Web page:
OTTAWA- In the latter part of 2023, Canada experienced a significant decline in the issuance of study permits to Indian students. This decline was attributed to the expulsion of Canadian diplomats by India, who were responsible for processing the permits.
Additionally, fewer Indian students applied for study permits amid a diplomatic dispute related to the murder of a Sikh separatist leader in Canada, as revealed by a prominent Canadian official in a statement to Reuters.
Indian Students Canada Permit Decline
Immigration Minister Marc Miller, in an interview, expressed his belief that the number of study permits granted to Indian students is unlikely to recover in the near future.
The diplomatic tensions escalated following Canadian Prime Minister Justin Trudeau’s statement in June, alleging evidence connecting Indian government agents to the murder of Hardeep Singh Nijjar in British Columbia.
Miller anticipates that the ongoing tensions will have a substantial impact on the forthcoming numbers. He stated, “Our capacity to process numerous applications from India has significantly diminished due to the strain on our relationship with the country.”
As a consequence of the diplomatic rift, Canada was compelled to withdraw 41 diplomats, equivalent to two-thirds of its staff, from India in October, as directed by New Delhi.
Furthermore, the dispute has led to a notable shift, with Indian students exploring educational opportunities in alternative countries, as conveyed by a spokeswoman for the minister.
The combination of these factors resulted in an 86% decline in the issuance of study permits to Indians in the fourth quarter of the previous year compared to the preceding quarter. Official data, not previously disclosed, reveal a decrease from 108,940 to 14,910 permits during this period.
Favorite Study Destination for Indians
C. Gurusubramanian, counselor for the High Commission of India in Ottawa, highlighted that certain Indian international students are exploring alternative options to Canada. This shift is attributed to recent concerns about the insufficient residential and teaching facilities at some Canadian institutions.
In recent years, Indians have constituted the most substantial cohort of international students in Canada, receiving over 41% of all permits, totaling 225,835 in 2022.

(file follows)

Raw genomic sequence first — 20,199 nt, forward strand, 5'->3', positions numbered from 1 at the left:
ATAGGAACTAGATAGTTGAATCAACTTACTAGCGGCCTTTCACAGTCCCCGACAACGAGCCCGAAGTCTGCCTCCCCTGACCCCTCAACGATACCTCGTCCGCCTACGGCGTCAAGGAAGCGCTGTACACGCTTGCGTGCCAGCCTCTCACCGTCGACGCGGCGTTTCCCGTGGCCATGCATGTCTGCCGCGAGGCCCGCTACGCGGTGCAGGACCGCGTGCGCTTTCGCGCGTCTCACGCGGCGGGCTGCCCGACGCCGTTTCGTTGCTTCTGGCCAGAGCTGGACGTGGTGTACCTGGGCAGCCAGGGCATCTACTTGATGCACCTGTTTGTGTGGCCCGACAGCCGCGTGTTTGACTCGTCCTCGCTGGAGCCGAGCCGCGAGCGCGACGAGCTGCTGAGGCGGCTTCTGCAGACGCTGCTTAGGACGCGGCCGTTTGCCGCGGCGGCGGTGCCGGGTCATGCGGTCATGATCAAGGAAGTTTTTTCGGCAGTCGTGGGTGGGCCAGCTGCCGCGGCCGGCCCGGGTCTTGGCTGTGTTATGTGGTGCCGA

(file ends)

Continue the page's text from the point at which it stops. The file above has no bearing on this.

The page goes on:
Immigration Minister Marc Miller expressed uncertainty about the future evolution of the diplomatic relationship, especially in the event of potential charges by the police. He remarked, “I don’t perceive any resolution or positive development in sight.”
Canadian universities heavily rely on international students, who contribute approximately C$22 billion ($16.4 billion) annually. A slowdown in the influx of international students would pose a significant setback to these institutions.
While Canada remains a popular destination for international students, offering relatively accessible work permits after completing courses, the government aims to address the generosity of the postgraduate work permit program and tackle concerns related to “fly-by-night” universities, known as designated learning institutes.
In June, Canada asserted the existence of “credible” allegations linking Indian agents to the murder of Nijjar in a Vancouver suburb, a claim rejected by India. Despite this, Canadian authorities have not filed charges against anyone for the killing.
In a parallel development, the U.S. Justice Department charged a 52-year-old man, previously associated with an Indian government employee, with plotting to assassinate a New York City resident advocating for a Sikh sovereign state in northern India.
Simultaneously, the Canadian government is actively working to decrease the overall influx of international students, partly in response to an ongoing housing shortage.
Immigration Minister Marc Miller acknowledged the current challenge posed by the overwhelming number of students and emphasized the need for a significant reduction over a short period. The government plans to introduce additional measures, including a potential cap, in the first half of this year.
To further regulate the system, the government is contemplating restrictions on off-campus work hours for international students, a move that has raised concerns about potential labor shortages in the food service and retail industries.
In 2023, the government projected a substantial increase in the number of international students studying in Canada, estimating around 900,000, triple the figure from a decade ago.
Miller disclosed that 40% of these students, roughly 360,000, were expected to be Indian, despite a 4% decline in permits issued to Indian students last year, maintaining their status as the largest group.
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